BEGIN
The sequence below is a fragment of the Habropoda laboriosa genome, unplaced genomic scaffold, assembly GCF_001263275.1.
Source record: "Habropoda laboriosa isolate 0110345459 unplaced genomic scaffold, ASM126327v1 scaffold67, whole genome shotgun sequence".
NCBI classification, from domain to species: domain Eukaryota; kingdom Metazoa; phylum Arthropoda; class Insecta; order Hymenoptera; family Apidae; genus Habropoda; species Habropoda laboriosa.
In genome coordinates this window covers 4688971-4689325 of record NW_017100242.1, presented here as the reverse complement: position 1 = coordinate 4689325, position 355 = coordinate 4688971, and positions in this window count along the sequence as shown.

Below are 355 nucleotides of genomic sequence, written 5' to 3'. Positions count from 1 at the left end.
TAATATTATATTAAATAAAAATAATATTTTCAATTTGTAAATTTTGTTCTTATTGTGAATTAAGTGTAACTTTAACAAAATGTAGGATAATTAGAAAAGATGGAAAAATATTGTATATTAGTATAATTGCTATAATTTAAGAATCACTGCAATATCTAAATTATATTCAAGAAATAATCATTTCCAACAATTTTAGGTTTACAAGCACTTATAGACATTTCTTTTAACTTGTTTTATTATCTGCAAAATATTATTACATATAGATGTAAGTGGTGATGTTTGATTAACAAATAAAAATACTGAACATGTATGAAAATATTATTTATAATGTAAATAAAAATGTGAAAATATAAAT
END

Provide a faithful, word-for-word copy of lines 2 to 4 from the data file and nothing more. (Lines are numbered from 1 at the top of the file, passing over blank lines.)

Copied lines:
Source record: "Habropoda laboriosa isolate 0110345459 unplaced genomic scaffold, ASM126327v1 scaffold67, whole genome shotgun sequence".
NCBI classification, from domain to species: domain Eukaryota; kingdom Metazoa; phylum Arthropoda; class Insecta; order Hymenoptera; family Apidae; genus Habropoda; species Habropoda laboriosa.
In genome coordinates this window covers 4688971-4689325 of record NW_017100242.1, presented here as the reverse complement: position 1 = coordinate 4689325, position 355 = coordinate 4688971, and positions in this window count along the sequence as shown.